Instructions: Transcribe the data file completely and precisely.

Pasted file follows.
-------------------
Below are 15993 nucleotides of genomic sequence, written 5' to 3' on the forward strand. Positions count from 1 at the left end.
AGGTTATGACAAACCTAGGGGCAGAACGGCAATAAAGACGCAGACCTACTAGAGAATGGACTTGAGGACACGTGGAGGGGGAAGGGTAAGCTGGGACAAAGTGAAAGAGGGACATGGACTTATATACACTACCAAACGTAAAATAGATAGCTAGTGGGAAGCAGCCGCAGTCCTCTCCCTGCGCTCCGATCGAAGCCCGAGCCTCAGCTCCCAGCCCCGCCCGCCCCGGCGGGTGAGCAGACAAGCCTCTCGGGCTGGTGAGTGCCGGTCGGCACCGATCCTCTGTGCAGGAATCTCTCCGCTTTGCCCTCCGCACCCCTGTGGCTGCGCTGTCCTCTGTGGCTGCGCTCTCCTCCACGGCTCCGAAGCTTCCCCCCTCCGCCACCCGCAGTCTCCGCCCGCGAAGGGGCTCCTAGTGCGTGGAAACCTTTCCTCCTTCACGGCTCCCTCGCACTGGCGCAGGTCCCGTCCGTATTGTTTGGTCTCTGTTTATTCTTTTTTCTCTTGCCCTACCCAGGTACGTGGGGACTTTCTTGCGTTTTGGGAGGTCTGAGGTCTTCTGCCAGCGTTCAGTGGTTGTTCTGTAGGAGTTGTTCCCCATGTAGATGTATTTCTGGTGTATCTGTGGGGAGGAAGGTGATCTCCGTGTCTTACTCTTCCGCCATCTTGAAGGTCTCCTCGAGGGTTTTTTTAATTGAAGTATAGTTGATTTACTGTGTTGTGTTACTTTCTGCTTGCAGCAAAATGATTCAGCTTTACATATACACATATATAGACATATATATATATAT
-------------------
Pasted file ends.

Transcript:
Below are 15993 nucleotides of genomic sequence, written 5' to 3' on the forward strand. Positions count from 1 at the left end.
AGGTTATGACAAACCTAGGGGCAGAACGGCAATAAAGACGCAGACCTACTAGAGAATGGACTTGAGGACACGTGGAGGGGGAAGGGTAAGCTGGGACAAAGTGAAAGAGGGACATGGACTTATATACACTACCAAACGTAAAATAGATAGCTAGTGGGAAGCAGCCGCAGTCCTCTCCCTGCGCTCCGATCGAAGCCCGAGCCTCAGCTCCCAGCCCCGCCCGCCCCGGCGGGTGAGCAGACAAGCCTCTCGGGCTGGTGAGTGCCGGTCGGCACCGATCCTCTGTGCAGGAATCTCTCCGCTTTGCCCTCCGCACCCCTGTGGCTGCGCTGTCCTCTGTGGCTGCGCTCTCCTCCACGGCTCCGAAGCTTCCCCCCTCCGCCACCCGCAGTCTCCGCCCGCGAAGGGGCTCCTAGTGCGTGGAAACCTTTCCTCCTTCACGGCTCCCTCGCACTGGCGCAGGTCCCGTCCGTATTGTTTGGTCTCTGTTTATTCTTTTTTCTCTTGCCCTACCCAGGTACGTGGGGACTTTCTTGCGTTTTGGGAGGTCTGAGGTCTTCTGCCAGCGTTCAGTGGTTGTTCTGTAGGAGTTGTTCCCCATGTAGATGTATTTCTGGTGTATCTGTGGGGAGGAAGGTGATCTCCGTGTCTTACTCTTCCGCCATCTTGAAGGTCTCCTCGAGGGTTTTTTTAATTGAAGTATAGTTGATTTACTGTGTTGTGTTACTTTCTGCTTGCAGCAAAATGATTCAGCTTTACATATACACATATATAGACATATATATATATAT